It was dawn in the small town of Castrojeriz in northern Spain on November 7, 1980. A man named René Alphonse Ghislain van den Berghe crept into the church. Better known as Erik the Belgian, the man made off with six large 17th-century Flemish tapestries by Corneille Schutz, a Flemish Renaissance painter and tapestry. Although the tapestries were recovered within several years by Interpol, one—entitled The Apotheosis of the Arts—was missing a 2'x2′ segment containing a cupid in the lower left corner. Now, 42 years later, the piece has been recovered and reunited with the whole work.
The tapestry in question depicts the categories of the liberal arts in allegorical form. It was crafted around 1654 in Bruges by Schut. The artist was close with Rubens (his mentor) and even had his portrait sketched by Anthony van Dyck. The missing corner of the tapestry contains an angel figure, but its guardian angel turned out to be Ángel Alcaraz, an investigator with the Spanish National Police. Last year, Alcaraz decided to pursue the long-lost textile. He contacted a former lawyer for Van den Berghe who was able to lead him to the missing piece. It was at last returned to the Church of Santo Domingo in the Archdiocese of Burgos.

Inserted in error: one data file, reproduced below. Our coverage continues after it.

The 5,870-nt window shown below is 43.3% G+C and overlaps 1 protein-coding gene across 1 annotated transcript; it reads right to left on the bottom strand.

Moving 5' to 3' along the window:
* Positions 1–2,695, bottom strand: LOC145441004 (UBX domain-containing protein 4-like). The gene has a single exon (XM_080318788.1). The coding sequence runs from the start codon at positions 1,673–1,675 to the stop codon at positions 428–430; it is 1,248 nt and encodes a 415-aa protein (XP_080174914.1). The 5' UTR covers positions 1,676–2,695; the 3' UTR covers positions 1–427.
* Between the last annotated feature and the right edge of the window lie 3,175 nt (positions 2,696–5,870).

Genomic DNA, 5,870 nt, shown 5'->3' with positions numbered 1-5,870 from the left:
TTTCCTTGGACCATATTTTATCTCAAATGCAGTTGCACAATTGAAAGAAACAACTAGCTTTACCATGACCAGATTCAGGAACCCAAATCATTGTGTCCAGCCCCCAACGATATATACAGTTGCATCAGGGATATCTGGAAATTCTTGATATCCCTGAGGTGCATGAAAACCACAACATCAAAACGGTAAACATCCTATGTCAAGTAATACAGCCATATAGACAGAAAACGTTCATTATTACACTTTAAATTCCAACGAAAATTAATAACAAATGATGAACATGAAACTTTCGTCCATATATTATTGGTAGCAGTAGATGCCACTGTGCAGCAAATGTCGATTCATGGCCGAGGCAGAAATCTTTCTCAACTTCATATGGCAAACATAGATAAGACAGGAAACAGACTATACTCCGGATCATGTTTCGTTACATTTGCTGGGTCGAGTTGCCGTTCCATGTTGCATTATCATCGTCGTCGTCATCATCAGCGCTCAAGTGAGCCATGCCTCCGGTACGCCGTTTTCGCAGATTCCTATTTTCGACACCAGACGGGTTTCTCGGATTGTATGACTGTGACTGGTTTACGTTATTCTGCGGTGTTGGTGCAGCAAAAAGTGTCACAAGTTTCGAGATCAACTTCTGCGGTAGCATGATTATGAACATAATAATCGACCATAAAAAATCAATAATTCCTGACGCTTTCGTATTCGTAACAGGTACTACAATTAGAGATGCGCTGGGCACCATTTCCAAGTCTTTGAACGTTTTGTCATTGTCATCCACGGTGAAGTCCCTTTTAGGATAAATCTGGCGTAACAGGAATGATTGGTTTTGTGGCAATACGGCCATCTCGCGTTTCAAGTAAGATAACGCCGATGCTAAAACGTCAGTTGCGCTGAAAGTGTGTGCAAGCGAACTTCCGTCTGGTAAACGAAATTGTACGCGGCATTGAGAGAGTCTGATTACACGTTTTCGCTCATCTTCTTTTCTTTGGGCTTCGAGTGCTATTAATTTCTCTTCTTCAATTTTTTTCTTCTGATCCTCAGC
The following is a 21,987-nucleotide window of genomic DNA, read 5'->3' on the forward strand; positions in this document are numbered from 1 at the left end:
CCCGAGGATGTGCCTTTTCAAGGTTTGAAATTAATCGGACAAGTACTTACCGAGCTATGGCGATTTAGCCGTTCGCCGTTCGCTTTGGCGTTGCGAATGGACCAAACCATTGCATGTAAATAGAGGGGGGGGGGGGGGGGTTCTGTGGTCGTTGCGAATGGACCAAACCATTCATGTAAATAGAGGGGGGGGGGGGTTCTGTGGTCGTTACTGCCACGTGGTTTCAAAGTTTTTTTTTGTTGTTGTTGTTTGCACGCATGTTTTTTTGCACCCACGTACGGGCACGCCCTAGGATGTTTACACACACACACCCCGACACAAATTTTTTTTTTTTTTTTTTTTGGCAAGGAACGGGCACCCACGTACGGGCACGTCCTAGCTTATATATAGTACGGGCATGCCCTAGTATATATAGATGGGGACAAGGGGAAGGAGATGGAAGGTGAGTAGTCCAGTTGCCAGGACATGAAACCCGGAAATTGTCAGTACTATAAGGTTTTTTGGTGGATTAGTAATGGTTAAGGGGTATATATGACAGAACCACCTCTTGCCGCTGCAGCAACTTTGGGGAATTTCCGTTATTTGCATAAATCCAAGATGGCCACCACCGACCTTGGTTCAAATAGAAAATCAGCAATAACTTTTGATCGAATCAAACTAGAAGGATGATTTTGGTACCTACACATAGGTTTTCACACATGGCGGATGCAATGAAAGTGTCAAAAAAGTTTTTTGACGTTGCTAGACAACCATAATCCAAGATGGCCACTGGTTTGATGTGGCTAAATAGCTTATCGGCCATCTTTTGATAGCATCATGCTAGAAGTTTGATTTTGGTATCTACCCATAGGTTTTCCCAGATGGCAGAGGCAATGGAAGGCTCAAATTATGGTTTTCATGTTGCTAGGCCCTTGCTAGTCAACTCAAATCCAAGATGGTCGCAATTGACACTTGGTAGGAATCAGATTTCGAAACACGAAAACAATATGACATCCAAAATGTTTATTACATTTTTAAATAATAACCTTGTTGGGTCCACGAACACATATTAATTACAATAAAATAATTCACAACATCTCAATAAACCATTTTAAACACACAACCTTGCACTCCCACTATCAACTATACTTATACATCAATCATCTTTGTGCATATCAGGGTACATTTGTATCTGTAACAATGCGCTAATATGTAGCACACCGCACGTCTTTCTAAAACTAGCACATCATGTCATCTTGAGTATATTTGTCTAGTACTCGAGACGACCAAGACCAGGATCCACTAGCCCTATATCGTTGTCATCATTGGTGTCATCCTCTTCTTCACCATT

As for Van den Berghe, his decades of art theft ended with his capture in 1982. He had turned his post-World War II career of buying abandoned art and reselling it into an illicit campaign of successful art theft. Although he stole over 6,000 luxury items by his own calculation, he only served a short time in prison. After his release, he helped officials track down the stollen items until he died in 2020. Certainly he seems to have maintained an element of pride in his thefts. This theft has at last been fully solved, and one precious work is restored to its rightful home.
A stolen fragment of a 17th-century tapestry has at last been found and returned to its home in a Spanish church.
The tapestry is The Apotheosis of the Arts by Corneille Schutz.
In 1980, the famed art thief known as Erik the Belgian stole the tapestry. When it was eventually recovered, a fragment was missing.
h/t: [Smithsonian Magazine]